Timberland Engages Tradesmen on a Work-Site Tour
Rugged outdoor footwear and apparel maker Timberland took the road less traveled, invading work sites (factories, warehouses, and construction sites) with an engaging exhibit the blue collar folks just couldn’t resist. Looking to promote Timberland’s Pro line, the tour used free safety classes to first gain entry into work sites—many are legally required to stage such classes annually on their own dime. “The safety presentation, more than anything, gets us the access to these places,” Timberland brand manager Ted Lund told us. “There’s no pressure. We show up, show off, then leave.”
Staffers arrived with coffee and donuts, inviting workers to check out the merchandise and try on the boots. The 2003 truck was an upgrade from the 2002 debut: The new 42-foot vehicle boasted boot bins (with more sizes and SKUs); a large try-on area; interactive displays (one let users squirt water on items to test H20 resistance); and LCD and plasma screens for the safety class, which took place inside the try-on area. A new line of Pro apparel was added to the mix, and fashion shows that traded free clothes for participation proved solid traffic-generators.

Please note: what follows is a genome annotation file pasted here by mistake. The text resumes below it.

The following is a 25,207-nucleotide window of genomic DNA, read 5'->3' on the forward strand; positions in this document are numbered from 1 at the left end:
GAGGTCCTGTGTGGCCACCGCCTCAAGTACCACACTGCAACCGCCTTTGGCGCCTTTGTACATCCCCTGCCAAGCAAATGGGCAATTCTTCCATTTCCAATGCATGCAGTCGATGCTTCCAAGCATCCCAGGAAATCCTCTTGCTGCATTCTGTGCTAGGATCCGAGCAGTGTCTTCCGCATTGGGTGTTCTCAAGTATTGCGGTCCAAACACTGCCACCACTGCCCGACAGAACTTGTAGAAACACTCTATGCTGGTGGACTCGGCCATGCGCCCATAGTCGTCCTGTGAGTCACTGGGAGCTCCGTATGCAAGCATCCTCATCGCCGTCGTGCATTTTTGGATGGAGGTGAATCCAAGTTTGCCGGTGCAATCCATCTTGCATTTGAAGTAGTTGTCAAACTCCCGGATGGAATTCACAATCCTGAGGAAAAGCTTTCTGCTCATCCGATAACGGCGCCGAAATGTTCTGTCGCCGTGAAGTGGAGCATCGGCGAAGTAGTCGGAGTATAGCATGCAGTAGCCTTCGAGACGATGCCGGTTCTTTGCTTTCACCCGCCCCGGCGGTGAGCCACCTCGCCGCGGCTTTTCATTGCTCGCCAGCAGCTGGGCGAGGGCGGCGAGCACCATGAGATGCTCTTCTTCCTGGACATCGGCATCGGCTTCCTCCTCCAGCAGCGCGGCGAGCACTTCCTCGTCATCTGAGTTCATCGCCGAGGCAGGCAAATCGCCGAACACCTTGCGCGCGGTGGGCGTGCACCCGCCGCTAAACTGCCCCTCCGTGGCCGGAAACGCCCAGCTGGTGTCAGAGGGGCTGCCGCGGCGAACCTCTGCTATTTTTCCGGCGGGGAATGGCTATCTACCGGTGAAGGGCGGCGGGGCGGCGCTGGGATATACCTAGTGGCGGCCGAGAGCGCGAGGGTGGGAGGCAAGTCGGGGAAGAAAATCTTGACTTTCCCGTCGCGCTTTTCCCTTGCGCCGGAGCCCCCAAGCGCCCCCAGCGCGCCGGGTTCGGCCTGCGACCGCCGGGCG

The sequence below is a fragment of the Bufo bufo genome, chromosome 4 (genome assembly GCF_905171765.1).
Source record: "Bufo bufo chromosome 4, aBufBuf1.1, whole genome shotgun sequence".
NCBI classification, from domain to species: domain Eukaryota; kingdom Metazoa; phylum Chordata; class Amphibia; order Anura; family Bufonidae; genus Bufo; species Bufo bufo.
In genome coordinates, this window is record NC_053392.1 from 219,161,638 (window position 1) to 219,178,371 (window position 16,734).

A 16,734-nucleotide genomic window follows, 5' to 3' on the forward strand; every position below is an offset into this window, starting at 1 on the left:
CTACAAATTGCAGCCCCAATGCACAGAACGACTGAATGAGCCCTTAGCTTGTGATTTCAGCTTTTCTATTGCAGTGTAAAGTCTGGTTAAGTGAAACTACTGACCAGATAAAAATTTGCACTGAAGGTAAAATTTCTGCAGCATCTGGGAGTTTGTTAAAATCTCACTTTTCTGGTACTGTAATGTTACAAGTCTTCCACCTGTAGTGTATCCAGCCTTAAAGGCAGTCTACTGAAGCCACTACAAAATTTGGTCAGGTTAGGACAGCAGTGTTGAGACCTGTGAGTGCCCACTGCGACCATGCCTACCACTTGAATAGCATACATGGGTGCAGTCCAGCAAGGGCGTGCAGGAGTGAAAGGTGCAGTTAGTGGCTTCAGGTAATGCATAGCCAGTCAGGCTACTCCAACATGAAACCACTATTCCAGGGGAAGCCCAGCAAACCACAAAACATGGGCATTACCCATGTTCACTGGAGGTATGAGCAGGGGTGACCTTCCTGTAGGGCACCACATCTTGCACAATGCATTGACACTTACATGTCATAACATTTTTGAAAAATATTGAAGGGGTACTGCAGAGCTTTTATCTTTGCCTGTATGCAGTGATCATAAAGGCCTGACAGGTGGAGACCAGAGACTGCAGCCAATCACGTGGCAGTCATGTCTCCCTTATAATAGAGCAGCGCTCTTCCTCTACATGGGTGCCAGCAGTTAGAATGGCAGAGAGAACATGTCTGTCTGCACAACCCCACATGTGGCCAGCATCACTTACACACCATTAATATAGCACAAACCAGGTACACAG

“This is a combination of classic trial and conversion and experiential marketing” says Mobile Media ceo Robert Lewis. “We’re not motivating the sale based on a discount. We’re selling the product based on superior quality and comfort.”
A post-event direct mailer follow-up shipped a safety kit featuring branded posters and materials to hang around the site. The tour made stops in the morning, during lunch, even during graveyard shifts. All well worth it, as Timberland is attributing 20 percent of Pro boot sales directly to the mobile tour.